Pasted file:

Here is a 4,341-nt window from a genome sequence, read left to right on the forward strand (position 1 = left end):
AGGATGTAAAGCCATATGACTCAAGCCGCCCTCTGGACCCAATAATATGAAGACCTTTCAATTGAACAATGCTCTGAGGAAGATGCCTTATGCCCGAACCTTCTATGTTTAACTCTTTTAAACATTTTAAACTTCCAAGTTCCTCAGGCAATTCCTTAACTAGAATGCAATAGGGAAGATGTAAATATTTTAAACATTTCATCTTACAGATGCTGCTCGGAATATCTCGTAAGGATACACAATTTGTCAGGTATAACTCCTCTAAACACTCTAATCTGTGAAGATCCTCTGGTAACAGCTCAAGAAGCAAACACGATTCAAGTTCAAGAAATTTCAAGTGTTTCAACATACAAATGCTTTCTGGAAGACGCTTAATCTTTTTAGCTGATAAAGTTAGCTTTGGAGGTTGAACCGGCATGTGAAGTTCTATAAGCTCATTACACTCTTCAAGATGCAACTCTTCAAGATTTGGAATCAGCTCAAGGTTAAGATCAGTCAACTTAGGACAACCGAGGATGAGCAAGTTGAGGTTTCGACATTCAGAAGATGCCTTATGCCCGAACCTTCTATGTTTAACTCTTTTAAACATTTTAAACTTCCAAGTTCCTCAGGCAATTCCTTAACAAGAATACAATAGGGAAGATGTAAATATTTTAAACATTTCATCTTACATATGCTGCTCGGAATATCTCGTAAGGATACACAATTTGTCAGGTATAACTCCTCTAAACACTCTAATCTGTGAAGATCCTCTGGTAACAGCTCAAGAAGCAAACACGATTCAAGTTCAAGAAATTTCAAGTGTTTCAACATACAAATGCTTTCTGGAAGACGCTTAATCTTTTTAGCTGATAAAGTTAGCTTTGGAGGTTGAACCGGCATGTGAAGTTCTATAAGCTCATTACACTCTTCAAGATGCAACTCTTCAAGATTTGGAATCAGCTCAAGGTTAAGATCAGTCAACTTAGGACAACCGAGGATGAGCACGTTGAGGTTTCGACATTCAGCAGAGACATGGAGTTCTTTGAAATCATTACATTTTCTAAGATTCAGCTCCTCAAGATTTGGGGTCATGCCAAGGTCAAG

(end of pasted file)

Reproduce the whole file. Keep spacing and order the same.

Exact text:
Here is a 4,341-nt window from a genome sequence, read left to right on the forward strand (position 1 = left end):
AGGATGTAAAGCCATATGACTCAAGCCGCCCTCTGGACCCAATAATATGAAGACCTTTCAATTGAACAATGCTCTGAGGAAGATGCCTTATGCCCGAACCTTCTATGTTTAACTCTTTTAAACATTTTAAACTTCCAAGTTCCTCAGGCAATTCCTTAACTAGAATGCAATAGGGAAGATGTAAATATTTTAAACATTTCATCTTACAGATGCTGCTCGGAATATCTCGTAAGGATACACAATTTGTCAGGTATAACTCCTCTAAACACTCTAATCTGTGAAGATCCTCTGGTAACAGCTCAAGAAGCAAACACGATTCAAGTTCAAGAAATTTCAAGTGTTTCAACATACAAATGCTTTCTGGAAGACGCTTAATCTTTTTAGCTGATAAAGTTAGCTTTGGAGGTTGAACCGGCATGTGAAGTTCTATAAGCTCATTACACTCTTCAAGATGCAACTCTTCAAGATTTGGAATCAGCTCAAGGTTAAGATCAGTCAACTTAGGACAACCGAGGATGAGCAAGTTGAGGTTTCGACATTCAGAAGATGCCTTATGCCCGAACCTTCTATGTTTAACTCTTTTAAACATTTTAAACTTCCAAGTTCCTCAGGCAATTCCTTAACAAGAATACAATAGGGAAGATGTAAATATTTTAAACATTTCATCTTACATATGCTGCTCGGAATATCTCGTAAGGATACACAATTTGTCAGGTATAACTCCTCTAAACACTCTAATCTGTGAAGATCCTCTGGTAACAGCTCAAGAAGCAAACACGATTCAAGTTCAAGAAATTTCAAGTGTTTCAACATACAAATGCTTTCTGGAAGACGCTTAATCTTTTTAGCTGATAAAGTTAGCTTTGGAGGTTGAACCGGCATGTGAAGTTCTATAAGCTCATTACACTCTTCAAGATGCAACTCTTCAAGATTTGGAATCAGCTCAAGGTTAAGATCAGTCAACTTAGGACAACCGAGGATGAGCACGTTGAGGTTTCGACATTCAGCAGAGACATGGAGTTCTTTGAAATCATTACATTTTCTAAGATTCAGCTCCTCAAGATTTGGGGTCATGCCAAGGTCAAG